my version -- with red miso, kombu, balck saseme paste, charred bok choy, mushrooms, pickled kelp, balck garlic chili oil, and ramen eggs (ajitsuke tamago)... Considered to be one of the best ramen in Japan, its noodles sit in a black soup. Kogashi comes from Hakata, considered by many to be the ramen capital of Japan. Seikan Aoiki, the master chef behind the ramen, devised the dish out of desperation after world war II. Without access to traditional ingredients, he looked to what was around. "The key to ramen eggs (known in Japanese as ajitsuke tamago 味付け卵) is that they aren’t just flavoured by their marinade. The salty and sweet marinade actually acts as a cure to firm the whites and yolks, and give the yolks a savoury and jammy taste and consistency, which is a much better texture for ramen. Two days curing is about right for curing ramen eggs, but you can go more or less depending on the levels of salt and sugar in the liquid." -- Adam Liaw Here is my chickpea miso ramen with ma yu (black garlic oil) and organic chicken sausage...

  • fish and rice (মাছ ভাত)

    my version -- mom’s comfort food -- fish rice and lentil — elevated — lentil cooked with kale, spinach, methi, pach phoron, mustard oil … fish (mahi mahi) pan roasted with turmeric, cumin, cilantro, mint, garlic — finished with lime/orange citrus… "Bengalis love their food. When a bunch of Bengalis get together, the conversation mostly revolves around food, soccer, and politics. Any guesses to which topic takes precedence? When we speak of Bengali cuisine, fish and rice (maach-bhaat) comes to mind. Bengalis, like the French, spend not only a great deal of time thinking about food but also in its preparation and eating. Quips like ‘Bengalis live to eat’ and they ‘spend most of their income on food’ are not entirely misplaced. The early morning shopping for fresh vegetables and fish is the prerogative of the head of the family, and it is believed that he alone can pick the best at a bargain." -- Ananya Banerjee "Fish fry -- Where there are Bengalis, there will be at least one fish dish. But fish fry or maachh bhaja is so simple and easy to make that every Bengali can cook it up for a meal, and so can you. Just rubbed with salt and turmeric, and fried in shorshe tel or mustard oil, this dish can be eaten with rice, or just as a snack with chillies and onions." -- India Today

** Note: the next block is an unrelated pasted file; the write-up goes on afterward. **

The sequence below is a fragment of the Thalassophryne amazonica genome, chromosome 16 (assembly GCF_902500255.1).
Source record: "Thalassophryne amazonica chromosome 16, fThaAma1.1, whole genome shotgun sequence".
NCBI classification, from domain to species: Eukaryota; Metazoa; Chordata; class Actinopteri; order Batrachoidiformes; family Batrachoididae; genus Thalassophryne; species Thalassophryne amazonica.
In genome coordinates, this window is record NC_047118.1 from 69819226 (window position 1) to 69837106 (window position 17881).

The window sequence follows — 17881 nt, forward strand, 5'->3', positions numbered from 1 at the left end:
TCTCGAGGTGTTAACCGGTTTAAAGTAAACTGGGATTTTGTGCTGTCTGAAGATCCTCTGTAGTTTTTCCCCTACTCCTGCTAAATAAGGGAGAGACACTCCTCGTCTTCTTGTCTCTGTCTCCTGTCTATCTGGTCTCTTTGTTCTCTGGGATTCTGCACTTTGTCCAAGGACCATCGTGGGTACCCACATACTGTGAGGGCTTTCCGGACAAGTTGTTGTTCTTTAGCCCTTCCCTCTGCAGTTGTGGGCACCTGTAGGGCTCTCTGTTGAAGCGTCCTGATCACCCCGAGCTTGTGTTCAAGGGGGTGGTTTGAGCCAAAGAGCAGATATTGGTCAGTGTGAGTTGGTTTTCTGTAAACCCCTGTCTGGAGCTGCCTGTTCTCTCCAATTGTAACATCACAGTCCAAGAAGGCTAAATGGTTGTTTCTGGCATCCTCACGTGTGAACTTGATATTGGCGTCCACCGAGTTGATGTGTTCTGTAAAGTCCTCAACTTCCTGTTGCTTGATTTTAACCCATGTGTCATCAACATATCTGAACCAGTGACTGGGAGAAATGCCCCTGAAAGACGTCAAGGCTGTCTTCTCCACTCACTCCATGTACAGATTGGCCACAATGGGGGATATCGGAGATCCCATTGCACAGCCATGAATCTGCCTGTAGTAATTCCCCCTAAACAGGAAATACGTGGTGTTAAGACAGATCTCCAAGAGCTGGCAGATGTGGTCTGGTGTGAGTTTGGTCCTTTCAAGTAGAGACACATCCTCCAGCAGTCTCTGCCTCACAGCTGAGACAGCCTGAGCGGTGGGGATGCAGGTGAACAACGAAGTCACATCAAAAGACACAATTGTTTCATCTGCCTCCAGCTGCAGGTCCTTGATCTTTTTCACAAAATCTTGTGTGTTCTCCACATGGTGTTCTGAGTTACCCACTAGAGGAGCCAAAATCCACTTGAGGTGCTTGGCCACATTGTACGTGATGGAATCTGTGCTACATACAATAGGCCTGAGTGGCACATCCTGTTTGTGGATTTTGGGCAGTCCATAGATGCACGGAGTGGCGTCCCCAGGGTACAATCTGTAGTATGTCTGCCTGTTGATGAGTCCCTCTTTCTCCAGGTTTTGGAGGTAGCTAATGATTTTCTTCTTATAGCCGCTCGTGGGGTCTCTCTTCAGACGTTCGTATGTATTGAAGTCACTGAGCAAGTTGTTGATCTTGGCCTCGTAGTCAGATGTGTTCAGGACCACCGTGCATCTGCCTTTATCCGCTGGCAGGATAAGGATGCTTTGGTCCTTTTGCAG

• couscous royal

    my version -- couscous cooked with brussel sprouts, garlic, olive oil; herb roasted cornish hen; seasonal root veg tagine... "When the French are asked to name their favorite dishes, couscous invariably comes near the top of the list. And why not? This import from North Africa is delicious, economical and healthy. The fluffy semolina grain forms a bed for veggies and chick peas cooked in a rich broth flavored with mildly exotic spices. Then along comes your choice of meat, poultry, spicy sausage, fish or a combination, as in this ‘royal’ version." "The ‘royal couscous’ is with a mixture of meats, is a French take on the original, which became a fixture of the French culinary repertoire after the country’s North African colonies gained independence in the mid-20th century. There are many regional variations. In Algeria, the broth may be made without tomatoes (clear) or with (red), while in Morocco and Tunisia it is typically red. Morocco uses spices such as saffron, ginger and cinnamon to impart a subtle flavor, while fish couscous is popular in Tunisia and Algerians often add broad beans. Beyond these generalities, every community has its own speciality, and sweet couscous with almonds or raisins is a popular dessert across North Africa."-- The Everyday French Chef

  • hoisin glazed cantonese roast chicken (广式烧鸡)

    my version -- roasted chicken legs marinated with hoisin, soy, ginger, garlic, chili, rice vinegar, and sesame oil; served with cabbage radish grapefruit salad dressed with homemade grapefruit vinaigrette... "Soy sauce, sugar, black vinegar, and fermented bean paste are used all over China, but in Cantonese food, "garlic, ginger, and scallion is like the holy trinity," Schoenfeld notes. You'll find other seasonings in the kitchen, like chili peppers, five spice powder, black pepper, and star anise, but they're used sparingly. In addition to soy sauce, which comes in a few varieties, Cantonese pantries call for sweet and savory hoisin sauce, plum sauce, shrimp paste, and dried black beans. The latter is known in Chinese as dou chi—often translated as salted black beans—and is used to make the pungent, fermented-tasting black bean sauce. Dou chi are actually the oldest known food made from soy beans, and they're not light on the salt. You can learn that the hard way like my father did when he added more than the recommended amount to a recipe that turned out inedible." -- Serious Eats Hoisin sauce is a thick, fragrant sauce commonly used in Cantonese cuisine as a glaze for meat, an addition to stir fry, or as dipping sauce. It is darkly-colored in appearance and sweet and salty in taste. Although regional variants exis